Kiwis, get ready to sashay down the runway; one of the world's biggest reality shows is being filmed in Auckland.
An Australian version of RuPaul's Drag Race is gearing up to start production in Auckland later this month – and the Government has confirmed that RuPaul herself is in New Zealand to host the local iteration.
Rumours have been flying for weeks that the production would be filmed in New Zealand, where our fight against Covid-19 has made global headlines.
Now Immigration New Zealand has confirmed to Newstalk ZB it has granted exemptions to cast and crew to enter New Zealand.
"Immigration New Zealand [INZ] recently approved a request for 16 workers [cast and crew] under the 'other critical worker' border exception criteria for Warner Brothers for the filming of RuPaul's Drag Race," the spokesperson said.
"INZ can confirm that seven of the 16 workers have arrived in New Zealand, including RuPaul Charles."
A spokesperson for Managed Isolation and Quarantine said all critical workers entering the country have to pay for their stay in isolation, and they do not get a choice in where they are placed, nor can they upgrade.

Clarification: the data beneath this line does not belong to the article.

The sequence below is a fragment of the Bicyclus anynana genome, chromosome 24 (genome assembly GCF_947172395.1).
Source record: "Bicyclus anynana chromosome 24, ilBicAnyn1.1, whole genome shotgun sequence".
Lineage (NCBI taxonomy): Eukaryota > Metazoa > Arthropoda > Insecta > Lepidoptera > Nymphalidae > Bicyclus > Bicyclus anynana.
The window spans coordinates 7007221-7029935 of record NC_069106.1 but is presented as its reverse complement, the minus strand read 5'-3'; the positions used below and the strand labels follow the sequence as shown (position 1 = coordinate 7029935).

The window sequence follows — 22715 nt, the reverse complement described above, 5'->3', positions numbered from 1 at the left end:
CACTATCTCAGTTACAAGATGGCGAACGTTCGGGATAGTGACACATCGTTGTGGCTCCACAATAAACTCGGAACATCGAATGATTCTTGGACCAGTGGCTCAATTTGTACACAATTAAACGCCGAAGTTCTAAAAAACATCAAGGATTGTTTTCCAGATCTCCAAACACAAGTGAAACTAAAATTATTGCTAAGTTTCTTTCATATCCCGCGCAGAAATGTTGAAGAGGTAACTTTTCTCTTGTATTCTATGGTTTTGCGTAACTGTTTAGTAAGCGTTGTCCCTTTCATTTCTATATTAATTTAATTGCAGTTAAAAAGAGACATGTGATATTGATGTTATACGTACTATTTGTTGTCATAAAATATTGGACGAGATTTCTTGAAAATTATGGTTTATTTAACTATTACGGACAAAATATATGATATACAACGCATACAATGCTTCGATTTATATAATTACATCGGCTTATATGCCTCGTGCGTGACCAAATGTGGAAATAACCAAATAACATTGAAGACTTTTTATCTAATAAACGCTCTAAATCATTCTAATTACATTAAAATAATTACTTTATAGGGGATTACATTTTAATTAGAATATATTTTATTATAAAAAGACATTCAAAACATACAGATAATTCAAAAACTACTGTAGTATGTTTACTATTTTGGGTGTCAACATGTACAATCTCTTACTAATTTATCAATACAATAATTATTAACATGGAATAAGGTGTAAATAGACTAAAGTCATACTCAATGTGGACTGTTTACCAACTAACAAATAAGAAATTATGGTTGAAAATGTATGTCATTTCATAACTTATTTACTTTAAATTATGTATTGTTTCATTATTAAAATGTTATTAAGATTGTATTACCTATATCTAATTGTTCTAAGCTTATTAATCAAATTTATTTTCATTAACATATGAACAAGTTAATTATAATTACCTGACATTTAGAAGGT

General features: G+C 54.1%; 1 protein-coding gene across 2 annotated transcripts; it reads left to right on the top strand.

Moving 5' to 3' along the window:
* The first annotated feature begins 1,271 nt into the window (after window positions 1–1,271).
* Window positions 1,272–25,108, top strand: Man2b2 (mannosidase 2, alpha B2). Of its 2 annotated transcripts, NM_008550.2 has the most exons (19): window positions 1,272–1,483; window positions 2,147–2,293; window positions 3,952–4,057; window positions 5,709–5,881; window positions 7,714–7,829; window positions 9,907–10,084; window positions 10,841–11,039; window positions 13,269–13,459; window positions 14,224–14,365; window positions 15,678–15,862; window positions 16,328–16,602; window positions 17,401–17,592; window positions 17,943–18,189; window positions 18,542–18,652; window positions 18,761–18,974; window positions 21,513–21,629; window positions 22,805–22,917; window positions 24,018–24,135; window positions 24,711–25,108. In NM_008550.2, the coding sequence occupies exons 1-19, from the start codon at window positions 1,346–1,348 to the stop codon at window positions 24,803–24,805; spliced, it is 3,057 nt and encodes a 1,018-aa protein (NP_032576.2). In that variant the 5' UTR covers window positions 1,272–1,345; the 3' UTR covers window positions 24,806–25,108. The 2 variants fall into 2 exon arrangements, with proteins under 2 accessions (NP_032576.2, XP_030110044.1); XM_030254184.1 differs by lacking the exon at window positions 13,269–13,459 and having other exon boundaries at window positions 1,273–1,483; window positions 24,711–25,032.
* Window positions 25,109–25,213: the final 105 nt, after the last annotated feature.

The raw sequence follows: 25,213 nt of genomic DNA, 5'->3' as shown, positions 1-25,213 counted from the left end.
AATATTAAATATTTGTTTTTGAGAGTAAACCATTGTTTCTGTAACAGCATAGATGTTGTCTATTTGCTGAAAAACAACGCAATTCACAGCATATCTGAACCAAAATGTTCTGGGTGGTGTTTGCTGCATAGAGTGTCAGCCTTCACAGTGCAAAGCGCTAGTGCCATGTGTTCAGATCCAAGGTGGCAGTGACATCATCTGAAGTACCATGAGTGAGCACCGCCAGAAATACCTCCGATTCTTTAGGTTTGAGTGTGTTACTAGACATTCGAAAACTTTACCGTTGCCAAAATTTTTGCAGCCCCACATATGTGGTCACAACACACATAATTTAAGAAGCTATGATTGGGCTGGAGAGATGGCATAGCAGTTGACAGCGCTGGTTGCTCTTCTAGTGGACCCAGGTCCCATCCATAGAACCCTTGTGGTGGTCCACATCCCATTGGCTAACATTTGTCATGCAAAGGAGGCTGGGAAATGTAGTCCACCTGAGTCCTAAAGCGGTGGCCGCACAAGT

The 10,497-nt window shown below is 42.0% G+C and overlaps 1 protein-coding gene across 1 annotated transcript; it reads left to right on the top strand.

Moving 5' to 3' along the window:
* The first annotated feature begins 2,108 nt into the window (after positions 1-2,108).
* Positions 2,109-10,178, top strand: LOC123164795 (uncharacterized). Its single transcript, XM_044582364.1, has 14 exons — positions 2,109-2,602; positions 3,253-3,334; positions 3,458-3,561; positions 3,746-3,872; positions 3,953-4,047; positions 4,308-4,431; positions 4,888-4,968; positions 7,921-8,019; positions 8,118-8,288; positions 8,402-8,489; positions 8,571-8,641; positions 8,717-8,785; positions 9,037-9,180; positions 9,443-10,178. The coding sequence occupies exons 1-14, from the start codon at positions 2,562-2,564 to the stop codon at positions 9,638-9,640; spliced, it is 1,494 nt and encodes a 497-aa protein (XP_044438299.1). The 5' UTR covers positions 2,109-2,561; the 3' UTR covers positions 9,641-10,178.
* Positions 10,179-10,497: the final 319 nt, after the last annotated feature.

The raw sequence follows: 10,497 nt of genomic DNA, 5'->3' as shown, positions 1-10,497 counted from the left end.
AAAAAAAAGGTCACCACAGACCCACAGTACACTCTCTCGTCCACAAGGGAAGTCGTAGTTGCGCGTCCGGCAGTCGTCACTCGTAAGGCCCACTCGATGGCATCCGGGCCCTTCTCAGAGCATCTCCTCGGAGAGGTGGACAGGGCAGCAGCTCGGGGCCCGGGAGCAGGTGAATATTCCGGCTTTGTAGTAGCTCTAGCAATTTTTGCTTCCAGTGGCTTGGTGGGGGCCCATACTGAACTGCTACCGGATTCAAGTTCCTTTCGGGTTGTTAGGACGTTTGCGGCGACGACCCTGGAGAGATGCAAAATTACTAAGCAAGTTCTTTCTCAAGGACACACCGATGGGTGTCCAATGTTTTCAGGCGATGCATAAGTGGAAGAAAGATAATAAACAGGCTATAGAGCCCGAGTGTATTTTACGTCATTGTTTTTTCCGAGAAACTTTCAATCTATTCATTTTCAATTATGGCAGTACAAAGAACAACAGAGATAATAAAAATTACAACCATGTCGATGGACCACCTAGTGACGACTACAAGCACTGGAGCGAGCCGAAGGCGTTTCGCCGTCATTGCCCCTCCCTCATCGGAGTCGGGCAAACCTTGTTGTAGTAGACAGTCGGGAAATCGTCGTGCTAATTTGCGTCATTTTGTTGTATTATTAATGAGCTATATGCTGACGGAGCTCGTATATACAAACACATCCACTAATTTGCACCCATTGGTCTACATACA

They also said an estimated 10 per cent of beds in MIQ will be used by these workers.
Warner Bros and World of Wonder – which produces the flagship US show – have been approached for comment.
While the borders are closed to international citizens – including Australians – the MBIE spokesman said workers are allowed into the country for less than six months if they have "unique experience and technical or specialist skills that are not obtainable in New Zealand" or they are "undertaking a time-critical role which is essential for the delivery" of a project with significant benefit to the economy.
No airdate or channel has been confirmed for the latest version of the reality TV hit, but the Daily Mail Australia reports that Stan Originals will be airing the show.
New Zealand drag queens are also rumoured to feature on the show alongside Australian stars. Local LGBT magazine Gay Express reported 10 Australians and two Kiwis will feature on a 10-episode season.
RuPaul's Drag Race premiered in 2009, and is currently airing its 13th season on Netflix. In the show, a dozen drag queens each season compete for the title of the next Drag Superstar. American and Canadian contestants win $100,000 alongside the title and crown.
The show is the most-lauded reality show in the history of the Emmy Awards. RuPaul entered the Guinness Book of World Records last year for the most consecutive wins for Best Reality Host.
The Australian version of the show will be the sixth international spinoff to go into production, but only the second to be hosted by RuPaul.
New Zealand's Covid-free nature will likely mean a less socially distanced version of the show. The 13th season of the American version, the sixth season of the All Stars spinoff, and the second season of Drag Race UK were filmed during the pandemic.